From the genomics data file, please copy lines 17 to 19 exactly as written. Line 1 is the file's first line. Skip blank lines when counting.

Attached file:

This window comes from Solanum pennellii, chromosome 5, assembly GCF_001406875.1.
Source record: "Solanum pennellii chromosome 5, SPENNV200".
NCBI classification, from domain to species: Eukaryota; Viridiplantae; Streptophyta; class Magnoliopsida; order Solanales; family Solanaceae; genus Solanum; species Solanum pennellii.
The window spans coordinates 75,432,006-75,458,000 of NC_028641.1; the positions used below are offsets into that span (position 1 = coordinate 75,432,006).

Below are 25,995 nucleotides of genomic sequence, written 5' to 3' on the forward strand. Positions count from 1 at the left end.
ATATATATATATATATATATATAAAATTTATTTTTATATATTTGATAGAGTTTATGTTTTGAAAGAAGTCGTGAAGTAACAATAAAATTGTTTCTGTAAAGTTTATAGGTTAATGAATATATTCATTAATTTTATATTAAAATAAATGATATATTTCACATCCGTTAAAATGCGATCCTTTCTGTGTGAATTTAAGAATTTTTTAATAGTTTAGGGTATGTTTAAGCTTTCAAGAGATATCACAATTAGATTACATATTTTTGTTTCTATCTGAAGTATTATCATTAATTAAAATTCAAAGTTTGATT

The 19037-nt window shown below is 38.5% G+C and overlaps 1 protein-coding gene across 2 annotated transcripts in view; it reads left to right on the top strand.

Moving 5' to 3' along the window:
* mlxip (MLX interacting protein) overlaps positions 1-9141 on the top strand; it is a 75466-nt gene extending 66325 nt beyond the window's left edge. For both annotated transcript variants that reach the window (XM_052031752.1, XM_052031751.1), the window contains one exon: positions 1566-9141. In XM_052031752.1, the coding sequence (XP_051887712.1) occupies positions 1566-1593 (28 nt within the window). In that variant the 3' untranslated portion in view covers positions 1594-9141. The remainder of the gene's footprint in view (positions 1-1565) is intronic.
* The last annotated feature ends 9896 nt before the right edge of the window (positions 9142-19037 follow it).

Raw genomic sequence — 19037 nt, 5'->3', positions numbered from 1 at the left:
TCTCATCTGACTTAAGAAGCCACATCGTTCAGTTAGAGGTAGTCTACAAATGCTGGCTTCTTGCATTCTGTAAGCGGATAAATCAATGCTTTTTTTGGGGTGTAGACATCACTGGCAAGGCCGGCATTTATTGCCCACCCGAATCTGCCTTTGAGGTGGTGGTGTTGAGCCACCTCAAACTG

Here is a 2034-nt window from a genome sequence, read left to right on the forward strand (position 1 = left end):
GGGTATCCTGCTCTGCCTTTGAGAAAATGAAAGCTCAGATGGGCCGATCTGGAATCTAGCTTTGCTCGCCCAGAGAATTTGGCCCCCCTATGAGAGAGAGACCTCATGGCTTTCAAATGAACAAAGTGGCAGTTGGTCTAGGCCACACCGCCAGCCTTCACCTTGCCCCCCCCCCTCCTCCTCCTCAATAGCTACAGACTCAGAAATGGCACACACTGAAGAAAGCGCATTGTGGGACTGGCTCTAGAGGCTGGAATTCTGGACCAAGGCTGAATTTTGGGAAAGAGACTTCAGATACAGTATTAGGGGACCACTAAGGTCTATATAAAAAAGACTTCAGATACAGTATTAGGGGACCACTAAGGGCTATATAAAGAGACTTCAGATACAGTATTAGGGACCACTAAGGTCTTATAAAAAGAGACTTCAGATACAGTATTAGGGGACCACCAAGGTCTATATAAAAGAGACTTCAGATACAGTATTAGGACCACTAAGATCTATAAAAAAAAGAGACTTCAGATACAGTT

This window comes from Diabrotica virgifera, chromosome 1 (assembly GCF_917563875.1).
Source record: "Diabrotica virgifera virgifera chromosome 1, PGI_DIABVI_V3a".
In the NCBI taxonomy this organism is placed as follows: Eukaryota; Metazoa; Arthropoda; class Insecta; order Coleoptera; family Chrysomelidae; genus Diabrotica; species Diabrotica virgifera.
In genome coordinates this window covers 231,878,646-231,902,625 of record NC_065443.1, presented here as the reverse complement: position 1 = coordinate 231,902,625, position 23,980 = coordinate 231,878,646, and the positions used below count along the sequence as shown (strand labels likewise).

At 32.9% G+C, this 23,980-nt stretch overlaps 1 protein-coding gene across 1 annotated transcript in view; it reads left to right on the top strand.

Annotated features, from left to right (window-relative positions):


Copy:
In the NCBI taxonomy this organism is placed as follows: Eukaryota; Metazoa; Arthropoda; class Insecta; order Coleoptera; family Chrysomelidae; genus Diabrotica; species Diabrotica virgifera.
In genome coordinates this window covers 231,878,646-231,902,625 of record NC_065443.1, presented here as the reverse complement: position 1 = coordinate 231,902,625, position 23,980 = coordinate 231,878,646, and the positions used below count along the sequence as shown (strand labels likewise).

At 32.9% G+C, this 23,980-nt stretch overlaps 1 protein-coding gene across 1 annotated transcript in view; it reads left to right on the top strand.